Q & R: Original Sin

Here’s the Q:

I have always had trouble with the idea of original sin, especially as it is emphasized in the traditional “evangelistic” narrative you critique in A New Kind of Christianity. However, watching people cheer Presidential candidates who used violent war rhetoric and boo Ron Paul for opposing war at a debate last night reminded me of something I have thought for awhile. There are elements of violence and bloodlust deep down in the human spirit. Do you think this potential for violence or support of violence in all of us could be part of the original sin that St. Augustine and others have described? After all, the first stories of sin in the Bible (Cain and Able, Noah’s Ark, etc.) are based on violence.

Here’s the R:

Great question! This is the subject of a chapter in my upcoming book, Why did Jesus, Moses, the Buddha, and Mohammed Cross the Road?
You’ve anticipated what a number of brilliant theologians have concluded – among them Roman Catholic pioneer James Alison. His book The Joy of Being Wrong explores this theme, building on the seminal work of Rene Girard.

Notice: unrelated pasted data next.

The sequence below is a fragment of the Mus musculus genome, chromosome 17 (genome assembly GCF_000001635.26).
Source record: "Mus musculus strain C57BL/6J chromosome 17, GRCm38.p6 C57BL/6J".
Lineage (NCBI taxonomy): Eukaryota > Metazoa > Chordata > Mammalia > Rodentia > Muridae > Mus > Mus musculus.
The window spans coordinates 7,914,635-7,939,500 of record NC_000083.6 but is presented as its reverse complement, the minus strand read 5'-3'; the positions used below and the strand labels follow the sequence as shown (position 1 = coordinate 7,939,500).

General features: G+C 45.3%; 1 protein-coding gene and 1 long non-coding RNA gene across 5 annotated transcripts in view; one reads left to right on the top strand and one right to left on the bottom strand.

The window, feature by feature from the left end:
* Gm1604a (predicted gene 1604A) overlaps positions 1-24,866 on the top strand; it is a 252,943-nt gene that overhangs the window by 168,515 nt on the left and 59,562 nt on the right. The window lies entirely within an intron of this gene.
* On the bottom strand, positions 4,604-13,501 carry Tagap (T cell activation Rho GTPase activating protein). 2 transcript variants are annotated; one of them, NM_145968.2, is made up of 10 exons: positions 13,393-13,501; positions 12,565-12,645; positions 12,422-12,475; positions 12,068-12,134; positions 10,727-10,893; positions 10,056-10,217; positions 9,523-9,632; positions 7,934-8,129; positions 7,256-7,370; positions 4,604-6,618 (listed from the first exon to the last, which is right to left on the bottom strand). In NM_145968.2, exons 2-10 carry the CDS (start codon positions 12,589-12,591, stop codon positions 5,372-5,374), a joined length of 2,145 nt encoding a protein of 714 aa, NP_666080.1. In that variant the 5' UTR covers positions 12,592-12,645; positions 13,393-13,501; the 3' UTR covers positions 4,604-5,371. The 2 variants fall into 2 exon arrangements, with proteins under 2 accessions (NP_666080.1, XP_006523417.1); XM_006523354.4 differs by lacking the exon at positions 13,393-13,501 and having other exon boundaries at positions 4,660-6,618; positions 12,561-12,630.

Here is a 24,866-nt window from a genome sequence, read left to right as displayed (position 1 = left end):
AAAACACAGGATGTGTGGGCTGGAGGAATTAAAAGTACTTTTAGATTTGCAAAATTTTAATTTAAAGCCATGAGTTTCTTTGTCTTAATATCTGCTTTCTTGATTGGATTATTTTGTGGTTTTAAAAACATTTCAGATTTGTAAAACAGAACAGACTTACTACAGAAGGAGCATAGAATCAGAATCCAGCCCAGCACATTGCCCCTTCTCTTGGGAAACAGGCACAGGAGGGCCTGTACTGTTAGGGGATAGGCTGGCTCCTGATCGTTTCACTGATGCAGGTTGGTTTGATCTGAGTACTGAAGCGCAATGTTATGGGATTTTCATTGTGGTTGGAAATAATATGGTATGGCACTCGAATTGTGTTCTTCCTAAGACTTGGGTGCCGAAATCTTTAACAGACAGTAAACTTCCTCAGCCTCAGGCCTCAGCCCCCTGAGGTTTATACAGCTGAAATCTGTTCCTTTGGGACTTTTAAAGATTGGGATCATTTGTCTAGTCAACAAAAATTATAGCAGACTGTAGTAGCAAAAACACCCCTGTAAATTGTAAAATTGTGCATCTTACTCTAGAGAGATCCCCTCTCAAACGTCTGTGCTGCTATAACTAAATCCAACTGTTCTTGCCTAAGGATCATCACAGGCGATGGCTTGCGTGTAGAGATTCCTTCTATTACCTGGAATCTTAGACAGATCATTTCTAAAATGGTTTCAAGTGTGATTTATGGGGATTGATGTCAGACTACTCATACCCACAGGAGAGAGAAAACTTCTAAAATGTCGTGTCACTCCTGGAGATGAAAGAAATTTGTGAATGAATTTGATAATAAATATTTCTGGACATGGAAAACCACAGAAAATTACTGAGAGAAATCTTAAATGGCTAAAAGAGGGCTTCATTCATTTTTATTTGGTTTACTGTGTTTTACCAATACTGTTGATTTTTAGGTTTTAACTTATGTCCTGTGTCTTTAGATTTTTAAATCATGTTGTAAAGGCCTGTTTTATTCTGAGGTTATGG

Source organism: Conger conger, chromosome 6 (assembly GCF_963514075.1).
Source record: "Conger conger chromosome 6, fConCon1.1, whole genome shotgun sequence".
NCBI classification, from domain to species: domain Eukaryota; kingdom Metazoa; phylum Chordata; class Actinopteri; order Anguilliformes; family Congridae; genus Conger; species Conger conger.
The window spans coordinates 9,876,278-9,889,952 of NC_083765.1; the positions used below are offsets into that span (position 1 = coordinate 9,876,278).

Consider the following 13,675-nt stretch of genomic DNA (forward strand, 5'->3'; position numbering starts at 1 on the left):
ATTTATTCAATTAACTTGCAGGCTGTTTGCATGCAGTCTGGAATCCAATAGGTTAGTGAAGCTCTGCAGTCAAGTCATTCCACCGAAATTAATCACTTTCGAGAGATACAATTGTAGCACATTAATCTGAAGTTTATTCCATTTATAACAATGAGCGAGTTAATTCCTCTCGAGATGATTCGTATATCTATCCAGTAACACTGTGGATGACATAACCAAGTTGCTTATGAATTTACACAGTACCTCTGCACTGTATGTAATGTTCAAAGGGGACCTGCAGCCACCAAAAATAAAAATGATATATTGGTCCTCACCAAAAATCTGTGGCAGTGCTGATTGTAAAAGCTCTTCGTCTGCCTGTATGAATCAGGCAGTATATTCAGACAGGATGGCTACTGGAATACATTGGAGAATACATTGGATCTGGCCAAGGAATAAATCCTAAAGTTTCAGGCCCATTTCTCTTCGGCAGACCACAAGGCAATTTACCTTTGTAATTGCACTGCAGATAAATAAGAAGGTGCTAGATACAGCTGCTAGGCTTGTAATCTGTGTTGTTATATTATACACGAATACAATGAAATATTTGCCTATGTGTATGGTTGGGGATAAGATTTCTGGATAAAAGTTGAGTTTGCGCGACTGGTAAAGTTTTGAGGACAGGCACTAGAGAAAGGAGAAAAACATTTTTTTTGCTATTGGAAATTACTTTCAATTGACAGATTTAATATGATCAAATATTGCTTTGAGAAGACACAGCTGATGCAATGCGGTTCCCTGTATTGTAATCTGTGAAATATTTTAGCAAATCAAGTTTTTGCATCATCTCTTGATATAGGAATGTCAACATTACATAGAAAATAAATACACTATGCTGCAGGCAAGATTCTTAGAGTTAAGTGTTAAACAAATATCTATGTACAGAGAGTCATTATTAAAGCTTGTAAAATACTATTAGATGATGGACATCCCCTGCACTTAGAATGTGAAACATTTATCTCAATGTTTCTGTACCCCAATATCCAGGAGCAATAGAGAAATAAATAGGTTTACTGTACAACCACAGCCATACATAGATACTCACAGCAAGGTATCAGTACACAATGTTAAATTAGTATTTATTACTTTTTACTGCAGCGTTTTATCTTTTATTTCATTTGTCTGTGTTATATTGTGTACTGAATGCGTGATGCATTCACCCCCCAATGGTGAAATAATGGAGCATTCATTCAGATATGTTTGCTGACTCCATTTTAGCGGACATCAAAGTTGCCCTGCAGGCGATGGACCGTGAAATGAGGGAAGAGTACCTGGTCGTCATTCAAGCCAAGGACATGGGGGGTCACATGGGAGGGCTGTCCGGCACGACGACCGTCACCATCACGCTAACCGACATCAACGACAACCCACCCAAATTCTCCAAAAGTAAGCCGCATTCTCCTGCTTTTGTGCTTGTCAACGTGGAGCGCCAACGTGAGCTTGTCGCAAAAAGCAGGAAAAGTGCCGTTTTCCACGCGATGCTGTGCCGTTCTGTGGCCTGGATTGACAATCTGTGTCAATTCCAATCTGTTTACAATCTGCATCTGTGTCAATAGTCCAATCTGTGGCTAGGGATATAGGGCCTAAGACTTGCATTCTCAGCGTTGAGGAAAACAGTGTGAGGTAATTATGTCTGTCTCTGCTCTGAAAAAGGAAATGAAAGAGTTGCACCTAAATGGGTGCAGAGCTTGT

If “the tree of knowledge of good and evil” means “presuming to know who is good and evil” so we can kill or expel those we deem evil and preserve those we deem good … then it’s no accident that Adam and Eve’s eating leads to their son Cain’s fratricide. In this way, Genesis is a primal telling of human history … from unarmed, unclothed hunter-gatherers to violent, domination-based, enslaving civilizations.
On the presidential debates … stay tuned. I’ll have something more to say later this week.